- As of DB2 V9, native SQL stored procedures that are run over a distributed connection (through DDF);
- Parallel query operations, specifically complex business intelligence query processing utilizing DB2 star-schema parallel query capabilities;
- XML parsing (DB2 V9); and
- Certain IBM DB2 utility processing that performs maintenance on index structures.
Keep in mind, though, that even with zIIPs installed, all of the potential workload will not be redirected to the zIIP – only a percentage of it. Some people refer to the amount of workload that can be redirected as the IBM “generosity factor.”
So how many zIIPs can you install? The short answer is that you can have one zIIP for each main CP. This is the case for zAAPs, too.
TCBs and SRBsTo fully comprehend what can and cannot run on a zIIP, we need to discuss TCBs and SRBs. Many DB2 administrators first heard about TCBs and SRBs in an IBM performance class, but not everyone has taken one of those classes. And even for those of us who have, a refresh is probably in order.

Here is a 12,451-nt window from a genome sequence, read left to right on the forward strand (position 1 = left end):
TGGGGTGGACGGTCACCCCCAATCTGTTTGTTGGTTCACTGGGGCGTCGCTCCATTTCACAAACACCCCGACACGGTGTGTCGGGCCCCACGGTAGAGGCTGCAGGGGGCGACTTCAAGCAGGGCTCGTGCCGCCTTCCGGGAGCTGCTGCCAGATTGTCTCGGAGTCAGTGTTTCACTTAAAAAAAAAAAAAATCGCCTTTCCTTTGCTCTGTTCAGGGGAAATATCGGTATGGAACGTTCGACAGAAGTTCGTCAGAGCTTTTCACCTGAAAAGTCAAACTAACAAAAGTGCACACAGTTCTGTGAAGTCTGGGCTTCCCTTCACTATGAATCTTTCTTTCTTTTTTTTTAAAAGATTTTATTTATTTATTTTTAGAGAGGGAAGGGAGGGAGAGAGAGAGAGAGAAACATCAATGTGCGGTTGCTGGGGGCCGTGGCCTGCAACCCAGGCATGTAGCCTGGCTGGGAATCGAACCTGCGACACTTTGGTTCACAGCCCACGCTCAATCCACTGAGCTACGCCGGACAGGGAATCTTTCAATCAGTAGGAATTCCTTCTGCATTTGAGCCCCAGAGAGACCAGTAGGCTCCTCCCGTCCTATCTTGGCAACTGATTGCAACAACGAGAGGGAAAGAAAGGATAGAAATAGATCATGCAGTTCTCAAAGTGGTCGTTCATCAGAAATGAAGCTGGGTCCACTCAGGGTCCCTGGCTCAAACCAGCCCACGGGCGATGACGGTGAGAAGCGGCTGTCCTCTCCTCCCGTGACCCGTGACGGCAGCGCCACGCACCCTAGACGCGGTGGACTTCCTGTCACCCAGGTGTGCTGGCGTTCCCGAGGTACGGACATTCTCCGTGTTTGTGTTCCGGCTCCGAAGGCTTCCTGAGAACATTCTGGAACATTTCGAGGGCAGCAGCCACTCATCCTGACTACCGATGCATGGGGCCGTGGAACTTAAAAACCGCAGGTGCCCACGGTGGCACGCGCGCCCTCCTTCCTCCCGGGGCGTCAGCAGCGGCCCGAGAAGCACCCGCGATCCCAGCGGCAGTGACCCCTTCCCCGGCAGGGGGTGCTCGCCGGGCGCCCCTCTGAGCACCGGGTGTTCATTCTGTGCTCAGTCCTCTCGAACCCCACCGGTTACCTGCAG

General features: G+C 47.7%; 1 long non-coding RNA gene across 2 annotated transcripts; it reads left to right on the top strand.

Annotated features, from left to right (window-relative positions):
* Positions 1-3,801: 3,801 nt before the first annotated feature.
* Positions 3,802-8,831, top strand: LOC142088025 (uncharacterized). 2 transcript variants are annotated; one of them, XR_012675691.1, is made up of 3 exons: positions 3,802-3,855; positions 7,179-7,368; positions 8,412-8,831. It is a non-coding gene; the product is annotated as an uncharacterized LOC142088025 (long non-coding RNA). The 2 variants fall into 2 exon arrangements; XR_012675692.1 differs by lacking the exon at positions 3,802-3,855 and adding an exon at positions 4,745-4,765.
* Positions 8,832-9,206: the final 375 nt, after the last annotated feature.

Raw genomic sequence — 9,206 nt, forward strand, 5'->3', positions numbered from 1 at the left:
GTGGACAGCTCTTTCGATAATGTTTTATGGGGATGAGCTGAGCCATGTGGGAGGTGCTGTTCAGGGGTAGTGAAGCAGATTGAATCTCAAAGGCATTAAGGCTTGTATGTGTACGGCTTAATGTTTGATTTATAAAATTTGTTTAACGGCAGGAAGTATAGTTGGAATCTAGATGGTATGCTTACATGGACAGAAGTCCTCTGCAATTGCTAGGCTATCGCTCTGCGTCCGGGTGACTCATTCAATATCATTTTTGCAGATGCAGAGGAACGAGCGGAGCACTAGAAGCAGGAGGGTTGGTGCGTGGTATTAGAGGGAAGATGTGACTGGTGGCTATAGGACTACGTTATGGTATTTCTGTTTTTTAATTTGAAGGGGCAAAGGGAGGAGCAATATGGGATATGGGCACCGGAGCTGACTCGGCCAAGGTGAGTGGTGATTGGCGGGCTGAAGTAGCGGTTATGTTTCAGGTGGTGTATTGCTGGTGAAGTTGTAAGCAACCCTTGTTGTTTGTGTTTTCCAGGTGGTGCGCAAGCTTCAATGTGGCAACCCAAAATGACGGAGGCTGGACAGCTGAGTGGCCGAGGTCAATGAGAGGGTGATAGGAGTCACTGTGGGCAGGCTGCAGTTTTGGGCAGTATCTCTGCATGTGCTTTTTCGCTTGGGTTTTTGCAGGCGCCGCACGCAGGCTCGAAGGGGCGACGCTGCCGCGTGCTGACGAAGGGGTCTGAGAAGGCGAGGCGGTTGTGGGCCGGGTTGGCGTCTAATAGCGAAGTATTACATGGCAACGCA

For mainframe z/OS programs, code can execute in one of two modes: TCB mode, also known as task mode, or SRB mode. Most programs execute under the control of a task. Each thread is represented by a TCB, or Task Control Block. A program can exploit multiple processors if it is composed of multiple tasks, as most programs are.
An SRB, or Service Request Block, is a control block that represents a routine that performs a particular function or service in a specified address space. SRBs are lightweight and efficient, but are available only to supervisor state software. An SRB is similar to a TCB in that it identifies a unit of work to the system. But an SRB cannot “own” storage areas. SRB routines can obtain, reference, use, and free storage areas, but the areas must be owned by a TCB. SRB mode typically is used by operating system facilities and vendor programs to perform certain performance-critical functions.